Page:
The Conservative Party and Europe
by Ben Patterson
£ 20 GBP / 25 EURO
Published in December 2011
Order online from Turpin Distribution Services: http://ebiz.turpin-distribution.com/products/214145-the-conservative-party-and-europe.aspx
or by phone on +44 (0) 1767 604 951
“He writes... from the standpoint of a fair-minded participant and of someone whose views, like mine, represented the mainstream majority of the Conservative Party." KEN CLARKE
In this history of Conservative policy towards Europe since the 1940s, Ben Patterson, a lifelong party activist and former MEP located in the Ted Heath-Ken Clarke tradition, looks in a balanced way at how and why the “party of Europe”, which led Britain into the Community under Heath, has become one ever more influenced by Eurosceptic sentiment.
The author draws on more than five decades of experience - starting as a tutor on the Common Market at Swinton Conservative College in the early 1960s - to provide an account which looks not just at the high politics but also the deeper currents of change among the party rank-and-file.
Patterson explores the complex relationship between the Conservative Party and what started out as the Common Market and has ended up as today’s European Union. He describes a relationship with the embryonic Community that was from the start ambivalent – Churchill famously called for a “United States of Europe”; but the counter-pull of Empire and alliance with America were strong in the post-war period – but ultimately led to Macmillan applying to join the EEC. Edward Heath faced down residual anti-Common Market sentiment in his own party and the country at large, leading Britain to membership in 1973, a result convincingly confirmed by referendum in 1975. The party’s relationship with Europe was frequently abrasive under Margaret Thatcher, but support for Britain’s actively engaged membership remained strong within Tory ranks, buoyed by Thatcher’s success on the British rebate and the progress to the single market, much favoured by all strands of opinion in the party. Over the last two decades, however, there has been a steady erosion of the old mainstream centrist pro-Europeanism of the party as Euroscepticism has moved from the disruptive fringe, which so undermined the Major premiership, to influence ever more sections of party opinion. In the process relations with what would otherwise be allied centre-right parties in Europe have become frayed and Britain a more peripheral player in the formulation of EU policy. A featre of the book is that the domestic debate is also put in the context of wider European politics, with a special section on the relationship between British Conservatism and continental Christian Democracy.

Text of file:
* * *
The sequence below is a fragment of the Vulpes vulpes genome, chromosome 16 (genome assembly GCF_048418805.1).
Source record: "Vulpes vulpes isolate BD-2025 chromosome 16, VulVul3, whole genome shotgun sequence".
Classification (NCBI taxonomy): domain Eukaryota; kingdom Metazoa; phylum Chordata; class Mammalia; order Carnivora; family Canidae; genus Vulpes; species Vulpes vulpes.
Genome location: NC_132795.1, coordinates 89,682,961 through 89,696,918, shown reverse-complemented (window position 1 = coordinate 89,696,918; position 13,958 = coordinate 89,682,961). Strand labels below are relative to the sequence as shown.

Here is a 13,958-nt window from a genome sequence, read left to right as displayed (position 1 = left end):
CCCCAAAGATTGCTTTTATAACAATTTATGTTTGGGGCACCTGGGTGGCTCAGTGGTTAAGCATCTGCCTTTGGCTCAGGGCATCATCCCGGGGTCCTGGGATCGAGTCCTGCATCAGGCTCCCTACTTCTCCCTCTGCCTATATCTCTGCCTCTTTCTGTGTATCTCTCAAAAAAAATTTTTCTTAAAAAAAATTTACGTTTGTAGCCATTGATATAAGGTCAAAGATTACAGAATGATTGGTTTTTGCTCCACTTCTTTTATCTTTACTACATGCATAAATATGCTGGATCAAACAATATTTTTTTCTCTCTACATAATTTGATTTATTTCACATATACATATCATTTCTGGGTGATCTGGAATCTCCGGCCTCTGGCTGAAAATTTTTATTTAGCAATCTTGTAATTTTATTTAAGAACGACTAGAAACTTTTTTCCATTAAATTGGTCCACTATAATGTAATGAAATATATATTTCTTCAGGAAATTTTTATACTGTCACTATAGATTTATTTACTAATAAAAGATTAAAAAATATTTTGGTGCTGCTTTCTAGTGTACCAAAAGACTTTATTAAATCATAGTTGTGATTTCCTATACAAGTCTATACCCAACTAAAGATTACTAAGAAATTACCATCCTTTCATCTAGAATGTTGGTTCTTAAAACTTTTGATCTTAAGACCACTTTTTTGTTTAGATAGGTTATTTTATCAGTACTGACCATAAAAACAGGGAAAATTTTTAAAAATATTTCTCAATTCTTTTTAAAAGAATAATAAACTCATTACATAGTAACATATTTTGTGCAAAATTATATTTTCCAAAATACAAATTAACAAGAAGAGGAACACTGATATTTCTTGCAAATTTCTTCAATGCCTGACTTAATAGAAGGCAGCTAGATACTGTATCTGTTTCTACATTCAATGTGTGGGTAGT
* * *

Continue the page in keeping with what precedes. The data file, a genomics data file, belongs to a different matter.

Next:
The author: Ben Patterson has been engaged in party policy on Europe as a tutor, a European official and a three-term member of the European Parliament. He remains an active member of the party.
Foreword, by Ken Clarke MP
1. The Churchill Legacy
2. The Macmillan Application
3. Finding a Role
4. Preparing the Ground
5. Membership and Referendum
6. Direct Elections
7. The Years of “Maggie’s Money”
8. Towards the Single Market
9. Bruges and After
10. ERM and EMU
11. The Battle for Maastricht
12. Into the Cold
13. No Longer the Party of Europe
14. The Constitutional Treaty
15. The Road to Recovery
16. 1945 – 2010: An Analysis
17. Conservative European Policy and the Future
Appendix 1: Conservatism and Christian Democracy
Appendix 2: Chronology of Man Events
Appendix 3: Tables